“We help fully integrate SIV-holders into American society,” Snider said. “We aid in securing housing, learning English, gaining an understanding of American culture, and securing employment.”

This fiscal year, it has helped place 424 refugees, including SIV-holders, in jobs, she said.

Catholic Charities also helps refugee children enroll in school, and provides them with mentoring throughout the school year.

In the past six years, Catholic Charities of the Diocese of Arlington has welcomed more than 2,600 SIV-holders to Virginia.

The Migration and Refugee Services office has been part of Catholic Charities since the religious charity began, Snider said.

“We welcome refugees and other newcomers,” she said. “We help those from many countries.”

For several years, Catholic Charities has “been helping Afghan refugees to find housing and employment,” Snider said. “The number has picked up quite a bit this summer, and again since the Afghan government fell on Aug. 15.”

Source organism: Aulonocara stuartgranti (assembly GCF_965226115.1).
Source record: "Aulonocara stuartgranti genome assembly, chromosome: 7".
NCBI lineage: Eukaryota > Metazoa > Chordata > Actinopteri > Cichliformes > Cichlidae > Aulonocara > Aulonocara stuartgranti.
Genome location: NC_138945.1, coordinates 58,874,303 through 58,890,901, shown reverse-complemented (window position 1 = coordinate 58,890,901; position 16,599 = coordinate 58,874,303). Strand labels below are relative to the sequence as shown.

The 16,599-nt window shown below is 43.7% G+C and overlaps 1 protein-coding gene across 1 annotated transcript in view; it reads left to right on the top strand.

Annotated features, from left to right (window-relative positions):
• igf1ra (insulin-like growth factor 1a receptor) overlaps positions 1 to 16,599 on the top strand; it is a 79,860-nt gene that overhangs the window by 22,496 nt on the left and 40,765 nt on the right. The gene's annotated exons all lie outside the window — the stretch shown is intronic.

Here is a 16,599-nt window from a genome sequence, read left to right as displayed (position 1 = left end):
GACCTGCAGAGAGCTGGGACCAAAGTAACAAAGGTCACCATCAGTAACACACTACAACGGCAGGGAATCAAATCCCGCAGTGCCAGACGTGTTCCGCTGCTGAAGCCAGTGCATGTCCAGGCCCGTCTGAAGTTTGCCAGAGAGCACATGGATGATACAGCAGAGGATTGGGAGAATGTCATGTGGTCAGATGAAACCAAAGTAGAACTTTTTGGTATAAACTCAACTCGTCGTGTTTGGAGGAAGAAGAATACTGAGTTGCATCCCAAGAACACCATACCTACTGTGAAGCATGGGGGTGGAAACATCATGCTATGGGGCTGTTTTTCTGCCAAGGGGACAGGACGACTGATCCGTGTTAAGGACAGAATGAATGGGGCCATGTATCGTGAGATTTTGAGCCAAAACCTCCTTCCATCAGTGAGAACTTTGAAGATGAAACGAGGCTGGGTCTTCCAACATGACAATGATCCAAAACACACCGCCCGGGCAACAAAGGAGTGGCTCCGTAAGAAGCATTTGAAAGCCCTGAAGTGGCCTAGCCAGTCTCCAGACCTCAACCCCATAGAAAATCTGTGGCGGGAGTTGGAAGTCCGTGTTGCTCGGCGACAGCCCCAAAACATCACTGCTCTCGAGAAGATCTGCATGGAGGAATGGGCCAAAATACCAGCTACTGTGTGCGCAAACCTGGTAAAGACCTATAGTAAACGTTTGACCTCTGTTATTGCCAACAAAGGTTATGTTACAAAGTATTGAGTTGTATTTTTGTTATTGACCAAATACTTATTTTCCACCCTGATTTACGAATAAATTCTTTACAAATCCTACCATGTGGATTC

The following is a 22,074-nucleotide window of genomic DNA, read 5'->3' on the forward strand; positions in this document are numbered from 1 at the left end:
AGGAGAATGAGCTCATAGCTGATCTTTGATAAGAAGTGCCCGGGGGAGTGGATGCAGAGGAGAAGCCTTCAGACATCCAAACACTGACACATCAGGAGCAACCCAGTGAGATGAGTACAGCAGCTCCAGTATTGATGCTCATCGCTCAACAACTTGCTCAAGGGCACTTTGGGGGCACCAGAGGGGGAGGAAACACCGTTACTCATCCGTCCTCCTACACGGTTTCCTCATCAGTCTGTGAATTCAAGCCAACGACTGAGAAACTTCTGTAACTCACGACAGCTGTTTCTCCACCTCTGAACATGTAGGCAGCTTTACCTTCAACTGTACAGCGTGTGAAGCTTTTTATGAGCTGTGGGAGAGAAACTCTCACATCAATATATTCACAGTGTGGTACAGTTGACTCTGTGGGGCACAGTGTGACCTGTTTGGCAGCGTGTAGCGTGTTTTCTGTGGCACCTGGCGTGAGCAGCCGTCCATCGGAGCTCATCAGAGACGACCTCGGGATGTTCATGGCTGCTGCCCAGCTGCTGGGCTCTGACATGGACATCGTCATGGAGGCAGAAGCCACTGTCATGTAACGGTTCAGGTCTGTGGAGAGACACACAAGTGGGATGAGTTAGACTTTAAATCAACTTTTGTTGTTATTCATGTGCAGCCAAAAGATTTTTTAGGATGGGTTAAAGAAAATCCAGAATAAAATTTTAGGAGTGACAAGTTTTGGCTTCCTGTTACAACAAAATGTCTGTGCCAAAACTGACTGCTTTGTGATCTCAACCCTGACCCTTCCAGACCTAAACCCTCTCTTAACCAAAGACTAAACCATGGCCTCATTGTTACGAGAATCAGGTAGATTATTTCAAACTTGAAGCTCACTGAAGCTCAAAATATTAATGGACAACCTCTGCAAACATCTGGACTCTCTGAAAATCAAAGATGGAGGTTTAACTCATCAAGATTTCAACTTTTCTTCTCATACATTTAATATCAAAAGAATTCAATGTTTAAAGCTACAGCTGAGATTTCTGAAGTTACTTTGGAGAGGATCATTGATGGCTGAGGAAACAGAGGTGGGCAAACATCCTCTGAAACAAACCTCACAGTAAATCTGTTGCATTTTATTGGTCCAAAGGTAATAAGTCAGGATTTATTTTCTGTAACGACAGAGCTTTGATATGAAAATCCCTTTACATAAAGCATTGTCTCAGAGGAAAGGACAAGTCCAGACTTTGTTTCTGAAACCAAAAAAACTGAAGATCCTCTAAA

In addition to providing housing, Migration and Refugee Services offers English courses for those who need it, she said.

“We have a cultural integration class so they can learn the customs of our country,” Snider said. “We help with resumes, help them settle in. We do all we can to help them feel more comfortable and be able to settle here more easily.”

In a few weeks, the Arlington diocese will celebrate National Migration Week on Sept. 20-26, observed by the Catholic Church around the world every year, she noted.